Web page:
Accountability Scares the CRAP Out of Us!

Accountability Scares the CRAP Out of Us!

I’ve recently started meeting with an accountability partner, and it’s got me thinking: Setting goals we can be held accountable to is a surprisingly difficult task. In fact, one of my newest clients made an interesting comment on the topic: “If I keep my goals ‘squishy’ and undefined, no one can hold me accountable.” It’s true, isn’t it? The more specific you get, the more obvious it is to those around you if you miss the mark. I can relate to that. That’s why I need an accountability partner! I need to be called out on my “squishiness” and held to a more effective and empowering standard. This is what gets in the way: in order for accountability to work and have value, it requires us to be seen, which is an intensely difficult and vulnerable feeling for most people. Isn’t that why public speaking is our greatest fear in America? You are wholly, vulnerably seen. If you stutter, stammer, misspeak, or mess up in any way, everyone can see it. Because you’re visible. How does that old saying go? “Better to remain silent, and let people think you a fool, than to open your mouth and remove all doubt.” Without precise goals, expectations, and objectives, people can’t prove we’re foolish. But the moment we get specific and let other people in on the details, we’re vulnerable. What if we fall short? What if we mess up? What if we can’t do it? We open ourselves up to that judgement running rampant in our culture. It’s truly one of biggest obstacles keeping a lot of people from getting serious...
Making A Well-Rounded Team

Making A Well-Rounded Team

My editor is heading to New York City for a vacation, and I couldn’t help but reminisce about the time my in-laws took us and my girls there for the Macy’s Thanksgiving Day Parade. My youngest, Leah, absolutely loved it; that was years ago and she talks about NYC to this day. She just seemed connected to the chaos and the bustle. My oldest, on the other hand — well, she enjoyed the trip, but not in the same way — and she doesn’t find herself longing for the city in the same way. She’s ready for the next adventure. These two sisters have very different values. One of the most difficult challenges you’ll ever face, if you hope to start an organization or business, is how to connect to your members individually. It’s easy to resonate with the people who agree with you; but how do you meet the others where they’re at, giving them what they need to connect? The challenge is not to find an experience that serves everyone, but to find a way to connect individually with the things they value. Remember — individuals are not well rounded. Teams are well-rounded. So as leaders, we want the diversity of opinion and value on our team; the question is how do you harness its power? I use an assessment called the Core Values Index, and all of my clients use it to see how their teams are balanced. Most teams really aren’t — they’re skewed in one way or another. But one of my teams is made up of an almost exactly equal balance of values,...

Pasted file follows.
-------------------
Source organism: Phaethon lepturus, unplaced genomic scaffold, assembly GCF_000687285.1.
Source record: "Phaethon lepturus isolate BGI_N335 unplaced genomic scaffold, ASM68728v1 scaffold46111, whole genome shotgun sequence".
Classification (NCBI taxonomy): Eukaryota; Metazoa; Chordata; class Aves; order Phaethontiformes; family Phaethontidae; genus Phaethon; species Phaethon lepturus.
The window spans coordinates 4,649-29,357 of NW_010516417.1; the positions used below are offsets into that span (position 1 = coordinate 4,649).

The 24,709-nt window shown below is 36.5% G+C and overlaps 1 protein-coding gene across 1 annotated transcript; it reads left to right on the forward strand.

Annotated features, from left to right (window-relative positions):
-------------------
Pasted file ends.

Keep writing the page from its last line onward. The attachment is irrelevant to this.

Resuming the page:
Under Construction

Under Construction

My house desperately needs a new roof and a new paint job. And a new furnace. And a new dishwasher… 🙂 So we’re in the process of refinancing in order to pull out some of its equity for the repairs. I live in Portland, so since there are only about twelve sunny days a year, there’s a limited window of time in which you can actually book a roofer or a painter — after all, that impending Oregon liquid sunshine is always looming. But here’s the catch I discovered: no refinance will ever be approved if your house is in any way, shape, or form under construction. So I can’t start the construction — or even book a team — until the refinance has gone through. As the summer rapidly dwindles away, the timing is getting more challenging by the day. It’s an ironic and frustrating cycle. I’m missing out on opportunities for roofers as my window of time starts to shrink. And it got me thinking: how many opportunities do we miss as leaders because we ignore the people who are ‘under construction’? Who are more of a risk? Who are being remodeled because their industry dissolved and they are in the process of rebuilding themselves for a new trade, figuring out how to adapt their skills and gifts to a market that can’t yet see their value? They always say it’s easier to get a job when you already have a job, but how many excellent candidates are lost in that shuffle, simply because they appear on the outside to be outdated or incomplete? In so many...
What’s Your Independence?

What’s Your Independence?